The healing has started here in Louisiana, but the storms we endured, and the after effects do not tell the whole story. Houma has the honor to welcome a new resident that is of the finest cloth. He lost his home to hurricane Katrina, and has relocated to our town – Houma. I welcome him with open arms. The unit he is assigned to, is out of Houma, and they were in Iraq during Katrina. The Unit suffered six members killed at the same time by a roadside bomb. Six people from our own area. The unit had to endure losses to their fellow soldiers, and then some lost their homes to the storm. Houma and The Democratic Daily salutes these Citizen soldiers and their bravery.
Sgt. Leroy Osborn called New Orleans home for nearly his entire life.
He left the Crescent City last fall, when he and the 200 or so other members of the Houma-based Charlie Company were deployed for a year-long stint in Iraq.
The Black Sheep, a mechanized unit of the Army National Guard’s 256th Infantry Brigade, came home in waves starting in September. They flew into Alexandria in groups that quietly made their way home in between hurricanes Katrina and Rita.
No big fanfare accompanied their homecoming, in part because of the hurricane that devastated New Orleans and surrounding cities and in part because they came back without six of their members, all killed during a Jan. 6 bombing
Sgt. Osborn came back to destruction, but he has an upbeat outlook on things. He looks at what he has, and not what he lost. A far cry from the leadership that leads our country in this unfair war in Iraq.
While preparing to leave the Middle East for bayou country, the 31-year-old Osborn wasn’t sure what he was coming back to. He heard bits and pieces about Hurricane Katrina, which made landfall along Mississippi and Louisiana state line Aug. 29.
He knew that his mother, who he shared a home with, had evacuated and was safe. And he knew that the two of them would go together to see if the catastrophic storm had spared the house where they had lived for the past decade.
But Osborn said he wasn’t prepared for the sight that greeted him when they pulled up outside the Gretna house.
“I took a look around and you see this big old tree ripped from the ground,” he said. “It was a big shock.”
The house was ruined. Many of their personal belongings were damaged.
Months after the storm, Osborn and his mother, Susitina Osborn, still aren’t sure what will become of their hurricane-damaged home.
They did manage to salvage some of their things, which they moved to a west-Houma duplex a week after Hurricane Rita hit Louisiana.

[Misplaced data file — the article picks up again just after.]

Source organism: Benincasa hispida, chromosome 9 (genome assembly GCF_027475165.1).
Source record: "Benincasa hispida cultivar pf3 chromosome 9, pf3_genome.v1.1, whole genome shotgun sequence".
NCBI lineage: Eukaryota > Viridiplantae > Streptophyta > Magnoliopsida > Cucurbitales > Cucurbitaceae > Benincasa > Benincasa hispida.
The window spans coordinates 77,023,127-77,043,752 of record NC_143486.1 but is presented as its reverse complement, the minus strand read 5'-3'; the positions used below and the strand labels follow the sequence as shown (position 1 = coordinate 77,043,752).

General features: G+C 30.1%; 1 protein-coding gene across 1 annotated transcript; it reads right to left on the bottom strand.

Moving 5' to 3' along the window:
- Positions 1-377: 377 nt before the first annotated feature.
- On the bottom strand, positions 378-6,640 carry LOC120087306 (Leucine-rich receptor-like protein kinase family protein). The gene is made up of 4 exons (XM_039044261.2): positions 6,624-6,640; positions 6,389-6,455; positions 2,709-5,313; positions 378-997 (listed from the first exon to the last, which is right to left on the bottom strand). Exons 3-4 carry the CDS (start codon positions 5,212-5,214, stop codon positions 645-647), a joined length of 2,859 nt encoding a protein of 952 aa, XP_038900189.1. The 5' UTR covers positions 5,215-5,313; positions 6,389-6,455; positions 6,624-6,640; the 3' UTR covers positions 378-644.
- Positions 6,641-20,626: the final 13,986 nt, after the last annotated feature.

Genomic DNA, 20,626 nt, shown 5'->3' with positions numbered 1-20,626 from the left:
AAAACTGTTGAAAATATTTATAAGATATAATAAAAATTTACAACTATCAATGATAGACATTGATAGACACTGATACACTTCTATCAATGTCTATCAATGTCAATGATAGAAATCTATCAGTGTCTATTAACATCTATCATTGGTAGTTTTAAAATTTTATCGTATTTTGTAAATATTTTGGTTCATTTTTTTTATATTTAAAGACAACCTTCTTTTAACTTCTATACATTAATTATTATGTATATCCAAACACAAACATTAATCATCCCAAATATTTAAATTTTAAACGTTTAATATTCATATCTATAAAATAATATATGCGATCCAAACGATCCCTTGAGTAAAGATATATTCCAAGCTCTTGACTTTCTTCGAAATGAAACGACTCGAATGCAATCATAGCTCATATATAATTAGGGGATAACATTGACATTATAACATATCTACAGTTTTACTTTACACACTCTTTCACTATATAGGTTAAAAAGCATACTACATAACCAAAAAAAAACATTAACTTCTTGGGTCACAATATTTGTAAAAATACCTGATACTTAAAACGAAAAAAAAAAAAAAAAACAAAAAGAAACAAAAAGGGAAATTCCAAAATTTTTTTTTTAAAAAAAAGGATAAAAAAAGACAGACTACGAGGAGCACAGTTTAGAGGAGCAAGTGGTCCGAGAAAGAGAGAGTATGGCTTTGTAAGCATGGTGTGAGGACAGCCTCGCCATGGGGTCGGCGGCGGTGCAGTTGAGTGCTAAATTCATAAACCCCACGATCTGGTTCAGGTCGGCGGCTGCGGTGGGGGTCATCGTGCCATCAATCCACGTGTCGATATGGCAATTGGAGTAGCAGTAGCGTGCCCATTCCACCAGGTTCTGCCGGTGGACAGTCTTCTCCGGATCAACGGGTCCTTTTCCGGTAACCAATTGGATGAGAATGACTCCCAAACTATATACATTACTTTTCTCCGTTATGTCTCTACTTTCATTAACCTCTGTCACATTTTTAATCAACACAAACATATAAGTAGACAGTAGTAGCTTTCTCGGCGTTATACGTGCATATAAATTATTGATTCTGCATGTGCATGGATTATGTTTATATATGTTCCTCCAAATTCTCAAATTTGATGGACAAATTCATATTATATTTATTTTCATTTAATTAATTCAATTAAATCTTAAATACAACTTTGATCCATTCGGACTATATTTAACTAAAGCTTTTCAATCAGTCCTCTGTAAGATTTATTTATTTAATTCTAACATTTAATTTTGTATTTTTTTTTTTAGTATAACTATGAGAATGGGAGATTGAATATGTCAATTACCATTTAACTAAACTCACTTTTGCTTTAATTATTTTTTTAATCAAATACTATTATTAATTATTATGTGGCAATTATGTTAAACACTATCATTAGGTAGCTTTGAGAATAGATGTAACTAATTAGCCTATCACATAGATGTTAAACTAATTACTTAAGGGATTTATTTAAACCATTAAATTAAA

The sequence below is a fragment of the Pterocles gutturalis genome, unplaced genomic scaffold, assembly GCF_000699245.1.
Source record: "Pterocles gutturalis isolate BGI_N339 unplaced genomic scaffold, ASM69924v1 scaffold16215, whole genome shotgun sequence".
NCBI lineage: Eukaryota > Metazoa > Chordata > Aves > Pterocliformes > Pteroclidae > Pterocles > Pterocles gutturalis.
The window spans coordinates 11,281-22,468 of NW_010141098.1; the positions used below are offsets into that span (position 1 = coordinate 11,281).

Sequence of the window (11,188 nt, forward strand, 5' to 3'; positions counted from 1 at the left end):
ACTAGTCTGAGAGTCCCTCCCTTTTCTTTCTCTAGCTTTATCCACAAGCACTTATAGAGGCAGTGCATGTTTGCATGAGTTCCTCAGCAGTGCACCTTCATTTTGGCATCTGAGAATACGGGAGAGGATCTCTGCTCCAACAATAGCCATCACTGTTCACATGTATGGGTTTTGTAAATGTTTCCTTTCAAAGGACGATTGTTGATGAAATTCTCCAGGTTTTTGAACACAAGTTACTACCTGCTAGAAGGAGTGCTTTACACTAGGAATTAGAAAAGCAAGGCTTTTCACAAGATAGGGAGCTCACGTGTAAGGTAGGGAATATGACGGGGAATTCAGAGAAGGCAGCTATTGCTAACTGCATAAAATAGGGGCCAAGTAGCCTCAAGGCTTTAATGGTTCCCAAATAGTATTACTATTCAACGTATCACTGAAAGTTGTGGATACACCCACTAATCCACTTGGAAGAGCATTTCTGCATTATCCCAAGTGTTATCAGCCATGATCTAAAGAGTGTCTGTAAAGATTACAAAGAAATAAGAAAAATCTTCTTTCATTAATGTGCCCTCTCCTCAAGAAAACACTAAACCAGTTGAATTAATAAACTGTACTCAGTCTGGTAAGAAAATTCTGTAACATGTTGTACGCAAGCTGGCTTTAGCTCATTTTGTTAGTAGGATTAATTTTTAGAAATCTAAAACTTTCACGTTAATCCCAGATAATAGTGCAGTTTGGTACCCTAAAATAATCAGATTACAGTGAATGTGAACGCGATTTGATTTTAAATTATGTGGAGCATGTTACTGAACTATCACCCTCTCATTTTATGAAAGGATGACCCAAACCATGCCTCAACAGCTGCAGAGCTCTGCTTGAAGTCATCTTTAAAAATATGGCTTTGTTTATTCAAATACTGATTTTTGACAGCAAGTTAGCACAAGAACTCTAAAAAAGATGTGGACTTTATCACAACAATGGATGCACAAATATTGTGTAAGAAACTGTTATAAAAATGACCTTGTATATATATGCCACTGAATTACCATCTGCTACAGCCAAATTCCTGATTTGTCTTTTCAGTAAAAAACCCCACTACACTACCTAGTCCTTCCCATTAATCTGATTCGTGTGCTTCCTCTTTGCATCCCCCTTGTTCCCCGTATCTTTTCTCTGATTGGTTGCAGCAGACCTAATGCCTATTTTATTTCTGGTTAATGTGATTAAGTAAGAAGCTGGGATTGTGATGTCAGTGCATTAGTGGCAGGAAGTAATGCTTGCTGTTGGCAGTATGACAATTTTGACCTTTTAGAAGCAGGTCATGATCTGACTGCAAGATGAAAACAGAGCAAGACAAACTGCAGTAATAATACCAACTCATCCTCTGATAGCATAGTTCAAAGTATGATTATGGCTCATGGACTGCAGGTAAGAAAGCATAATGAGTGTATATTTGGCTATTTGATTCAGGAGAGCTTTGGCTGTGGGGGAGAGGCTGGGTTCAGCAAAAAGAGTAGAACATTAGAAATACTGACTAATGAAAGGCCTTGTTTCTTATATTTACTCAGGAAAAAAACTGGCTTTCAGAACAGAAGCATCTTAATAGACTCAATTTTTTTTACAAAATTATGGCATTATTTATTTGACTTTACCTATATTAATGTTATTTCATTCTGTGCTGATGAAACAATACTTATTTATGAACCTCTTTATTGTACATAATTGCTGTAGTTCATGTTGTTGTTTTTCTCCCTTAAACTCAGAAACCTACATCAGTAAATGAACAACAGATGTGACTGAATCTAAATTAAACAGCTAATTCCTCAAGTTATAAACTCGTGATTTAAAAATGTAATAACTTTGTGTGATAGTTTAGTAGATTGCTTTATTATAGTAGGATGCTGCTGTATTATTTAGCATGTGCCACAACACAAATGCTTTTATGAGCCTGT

“We wanted it to all be done in a day,” Osborn said, recalling the mammoth move from the West Bank to Terrebonne Parish. “It took six or seven trips from Houma to New Orleans to get it done.”
Osborn said their timing was lucky because within a week the house, which had extensive water damage, collapsed. Since then, he hasn’t been back to see what remains of the single-story house he once called home.
While the loss of a house is a sad and difficult situation for anyone to face, Osborn takes a different tact. He focuses on what he has, not what he lost.
“Those are just things,” he said. “Losing the memories, that would have been horrible.”
Susitina Osborn said she plans to return to New Orleans one day, but Osborn says he’ll stay here.
And, for the citizen-soldier who spent a year in the sands of Iraq as part of Operation Iraqi Freedom, losing a home isn’t the only adjustment he’s had to make.
Osborn has also tried to adapt to the change from military to civilian life.
During his tour of duty with Charlie Company, Osborn moved up the ranks. He started as a gunner on a Bradley fighting vehicle. He was promoted to the Bradley’s commander to replace another soldier who was shot to death during a mission.
Osborn said working as a gunner was often boring, a state that can lead to inattention and vulnerability. Once he became the commander, he said he made staying alert his number one priority.
“They say out there complacency is our greatest enemy,” he said. “I had to stay focused.”
Now that he’s safely back home, Osborn says he constantly reminds himself that he doesn’t have to look over his shoulder constantly as he goes through his day-to-day routine at the National Guard Armory.
Much like when he was in Iraq, Osborn is in charge of a crew of soldiers. In Houma, however, he’s overseeing the tasks that need to be completed here, tasks that include hurricane-relief missions throughout the state.
Our soldiers are so brave, yet they have a sorry commander in chief. We have to remember our troops, but at the same time, we have to remember that the leaders have forgotten that these are human and caring people of the highest order. Our state has given so much, and what we have received from Uncle Sam, is a slap in the face.